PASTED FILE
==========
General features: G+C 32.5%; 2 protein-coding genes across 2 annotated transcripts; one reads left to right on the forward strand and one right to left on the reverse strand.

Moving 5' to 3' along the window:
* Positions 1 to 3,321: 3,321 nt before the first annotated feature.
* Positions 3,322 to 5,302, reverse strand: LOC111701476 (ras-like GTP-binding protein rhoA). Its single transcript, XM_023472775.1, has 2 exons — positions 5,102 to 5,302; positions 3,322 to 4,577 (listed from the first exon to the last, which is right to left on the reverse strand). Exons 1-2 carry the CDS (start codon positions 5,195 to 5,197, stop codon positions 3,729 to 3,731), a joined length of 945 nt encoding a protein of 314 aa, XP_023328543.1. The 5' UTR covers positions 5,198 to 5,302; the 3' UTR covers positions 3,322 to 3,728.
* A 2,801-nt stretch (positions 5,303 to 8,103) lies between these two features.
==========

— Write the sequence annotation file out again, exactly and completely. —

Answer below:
General features: G+C 32.5%; 2 protein-coding genes across 2 annotated transcripts; one reads left to right on the forward strand and one right to left on the reverse strand.

Moving 5' to 3' along the window:
* Positions 1 to 3,321: 3,321 nt before the first annotated feature.
* Positions 3,322 to 5,302, reverse strand: LOC111701476 (ras-like GTP-binding protein rhoA). Its single transcript, XM_023472775.1, has 2 exons — positions 5,102 to 5,302; positions 3,322 to 4,577 (listed from the first exon to the last, which is right to left on the reverse strand). Exons 1-2 carry the CDS (start codon positions 5,195 to 5,197, stop codon positions 3,729 to 3,731), a joined length of 945 nt encoding a protein of 314 aa, XP_023328543.1. The 5' UTR covers positions 5,198 to 5,302; the 3' UTR covers positions 3,322 to 3,728.
* A 2,801-nt stretch (positions 5,303 to 8,103) lies between these two features.